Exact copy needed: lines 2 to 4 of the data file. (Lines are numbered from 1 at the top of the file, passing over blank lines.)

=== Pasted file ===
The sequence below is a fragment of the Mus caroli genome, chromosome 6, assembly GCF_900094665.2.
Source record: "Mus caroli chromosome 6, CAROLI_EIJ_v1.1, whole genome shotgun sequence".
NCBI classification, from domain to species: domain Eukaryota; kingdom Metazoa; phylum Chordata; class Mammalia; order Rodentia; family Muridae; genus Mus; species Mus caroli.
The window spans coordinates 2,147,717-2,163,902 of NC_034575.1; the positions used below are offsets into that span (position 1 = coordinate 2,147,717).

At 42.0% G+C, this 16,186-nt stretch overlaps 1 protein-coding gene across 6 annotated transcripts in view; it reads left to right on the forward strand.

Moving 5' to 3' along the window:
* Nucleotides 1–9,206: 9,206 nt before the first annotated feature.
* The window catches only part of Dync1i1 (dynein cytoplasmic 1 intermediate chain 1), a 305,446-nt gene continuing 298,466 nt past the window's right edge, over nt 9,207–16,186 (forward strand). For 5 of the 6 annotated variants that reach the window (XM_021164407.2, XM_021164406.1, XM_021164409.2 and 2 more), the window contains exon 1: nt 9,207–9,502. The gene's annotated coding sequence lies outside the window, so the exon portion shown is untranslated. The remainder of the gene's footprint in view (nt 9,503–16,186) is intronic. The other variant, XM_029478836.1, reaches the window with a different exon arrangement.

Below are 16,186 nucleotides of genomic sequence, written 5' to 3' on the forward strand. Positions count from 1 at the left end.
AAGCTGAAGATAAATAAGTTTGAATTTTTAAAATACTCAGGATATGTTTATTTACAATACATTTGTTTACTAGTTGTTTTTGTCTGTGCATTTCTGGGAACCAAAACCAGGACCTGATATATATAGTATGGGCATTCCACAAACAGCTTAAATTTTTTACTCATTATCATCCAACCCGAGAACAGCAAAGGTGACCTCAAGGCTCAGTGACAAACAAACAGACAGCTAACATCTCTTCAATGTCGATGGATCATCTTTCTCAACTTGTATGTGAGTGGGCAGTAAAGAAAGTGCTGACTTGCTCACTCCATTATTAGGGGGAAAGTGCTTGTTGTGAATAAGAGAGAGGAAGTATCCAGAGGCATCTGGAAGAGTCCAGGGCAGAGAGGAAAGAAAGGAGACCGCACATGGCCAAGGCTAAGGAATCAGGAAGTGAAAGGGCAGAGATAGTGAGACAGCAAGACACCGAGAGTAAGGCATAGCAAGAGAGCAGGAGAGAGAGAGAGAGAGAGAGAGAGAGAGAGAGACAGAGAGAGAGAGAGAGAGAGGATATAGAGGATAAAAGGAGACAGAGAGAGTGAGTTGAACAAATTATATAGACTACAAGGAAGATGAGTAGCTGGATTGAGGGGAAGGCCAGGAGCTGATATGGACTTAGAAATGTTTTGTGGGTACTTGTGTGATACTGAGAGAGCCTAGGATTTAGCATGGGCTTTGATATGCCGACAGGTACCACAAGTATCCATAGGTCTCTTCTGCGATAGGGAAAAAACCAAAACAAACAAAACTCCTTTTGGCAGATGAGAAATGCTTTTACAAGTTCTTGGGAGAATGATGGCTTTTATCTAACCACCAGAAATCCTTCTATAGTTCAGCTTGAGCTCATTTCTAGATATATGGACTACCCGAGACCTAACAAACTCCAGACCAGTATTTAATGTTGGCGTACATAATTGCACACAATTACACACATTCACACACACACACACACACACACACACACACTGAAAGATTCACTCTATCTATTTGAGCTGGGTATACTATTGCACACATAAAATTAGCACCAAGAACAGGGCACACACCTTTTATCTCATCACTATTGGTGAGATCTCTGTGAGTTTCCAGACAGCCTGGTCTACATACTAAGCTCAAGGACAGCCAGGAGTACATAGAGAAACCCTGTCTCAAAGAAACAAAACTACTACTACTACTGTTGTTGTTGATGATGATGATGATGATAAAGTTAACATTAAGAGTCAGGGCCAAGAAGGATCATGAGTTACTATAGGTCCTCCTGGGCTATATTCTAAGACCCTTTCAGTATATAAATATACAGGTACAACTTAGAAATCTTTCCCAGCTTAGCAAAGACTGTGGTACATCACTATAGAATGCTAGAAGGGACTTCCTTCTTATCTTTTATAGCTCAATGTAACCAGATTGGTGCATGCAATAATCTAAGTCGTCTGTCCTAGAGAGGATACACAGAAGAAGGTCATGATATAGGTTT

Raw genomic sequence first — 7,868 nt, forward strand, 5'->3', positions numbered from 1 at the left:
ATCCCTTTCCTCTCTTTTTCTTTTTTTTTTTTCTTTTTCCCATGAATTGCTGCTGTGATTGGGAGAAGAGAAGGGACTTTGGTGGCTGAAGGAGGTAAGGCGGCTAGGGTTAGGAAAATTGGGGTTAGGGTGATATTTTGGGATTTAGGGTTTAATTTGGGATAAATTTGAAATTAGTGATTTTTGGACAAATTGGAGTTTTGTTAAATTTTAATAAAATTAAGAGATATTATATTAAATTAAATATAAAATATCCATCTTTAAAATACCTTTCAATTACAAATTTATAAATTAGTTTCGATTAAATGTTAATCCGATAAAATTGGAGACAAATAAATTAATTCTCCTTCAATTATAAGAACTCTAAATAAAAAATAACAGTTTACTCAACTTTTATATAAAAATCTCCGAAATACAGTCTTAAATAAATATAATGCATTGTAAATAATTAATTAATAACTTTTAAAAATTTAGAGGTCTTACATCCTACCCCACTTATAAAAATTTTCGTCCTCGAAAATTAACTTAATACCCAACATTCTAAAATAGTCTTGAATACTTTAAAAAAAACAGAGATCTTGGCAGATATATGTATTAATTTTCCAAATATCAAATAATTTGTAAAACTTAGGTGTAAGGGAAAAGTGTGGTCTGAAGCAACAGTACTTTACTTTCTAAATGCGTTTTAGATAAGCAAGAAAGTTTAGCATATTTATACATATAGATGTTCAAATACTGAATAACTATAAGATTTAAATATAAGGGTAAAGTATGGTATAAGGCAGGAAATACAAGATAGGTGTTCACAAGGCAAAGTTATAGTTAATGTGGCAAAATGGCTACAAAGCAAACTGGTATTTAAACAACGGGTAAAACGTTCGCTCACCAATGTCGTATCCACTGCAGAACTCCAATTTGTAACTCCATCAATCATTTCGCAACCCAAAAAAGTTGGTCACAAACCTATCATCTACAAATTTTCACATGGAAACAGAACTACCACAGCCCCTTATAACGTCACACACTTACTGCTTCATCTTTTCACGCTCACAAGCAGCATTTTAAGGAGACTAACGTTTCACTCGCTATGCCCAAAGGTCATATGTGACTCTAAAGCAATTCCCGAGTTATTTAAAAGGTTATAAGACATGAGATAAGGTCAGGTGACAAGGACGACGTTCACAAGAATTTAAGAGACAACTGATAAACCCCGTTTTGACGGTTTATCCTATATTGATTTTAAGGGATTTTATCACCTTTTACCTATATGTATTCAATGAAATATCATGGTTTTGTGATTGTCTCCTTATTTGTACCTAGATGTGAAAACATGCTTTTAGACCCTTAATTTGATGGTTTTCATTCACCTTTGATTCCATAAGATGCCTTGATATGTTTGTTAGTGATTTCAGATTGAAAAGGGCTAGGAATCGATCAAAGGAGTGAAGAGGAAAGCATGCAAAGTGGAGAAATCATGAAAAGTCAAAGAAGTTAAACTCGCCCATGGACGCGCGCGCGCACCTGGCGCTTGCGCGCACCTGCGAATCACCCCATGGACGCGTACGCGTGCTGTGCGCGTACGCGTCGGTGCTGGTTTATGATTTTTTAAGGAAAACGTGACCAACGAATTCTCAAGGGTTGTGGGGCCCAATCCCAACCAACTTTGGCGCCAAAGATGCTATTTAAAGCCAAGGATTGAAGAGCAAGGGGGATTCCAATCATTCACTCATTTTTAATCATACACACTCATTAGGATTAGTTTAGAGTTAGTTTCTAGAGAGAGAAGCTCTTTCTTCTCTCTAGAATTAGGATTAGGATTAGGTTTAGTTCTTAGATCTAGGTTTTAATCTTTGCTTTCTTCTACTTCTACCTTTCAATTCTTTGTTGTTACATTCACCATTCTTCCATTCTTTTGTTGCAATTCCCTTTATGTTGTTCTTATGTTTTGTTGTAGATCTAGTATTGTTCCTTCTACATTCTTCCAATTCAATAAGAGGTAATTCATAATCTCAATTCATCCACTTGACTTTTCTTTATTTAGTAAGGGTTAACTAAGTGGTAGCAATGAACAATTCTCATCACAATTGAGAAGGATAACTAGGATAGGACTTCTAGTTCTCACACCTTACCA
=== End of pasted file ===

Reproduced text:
Source record: "Mus caroli chromosome 6, CAROLI_EIJ_v1.1, whole genome shotgun sequence".
NCBI classification, from domain to species: domain Eukaryota; kingdom Metazoa; phylum Chordata; class Mammalia; order Rodentia; family Muridae; genus Mus; species Mus caroli.
The window spans coordinates 2,147,717-2,163,902 of NC_034575.1; the positions used below are offsets into that span (position 1 = coordinate 2,147,717).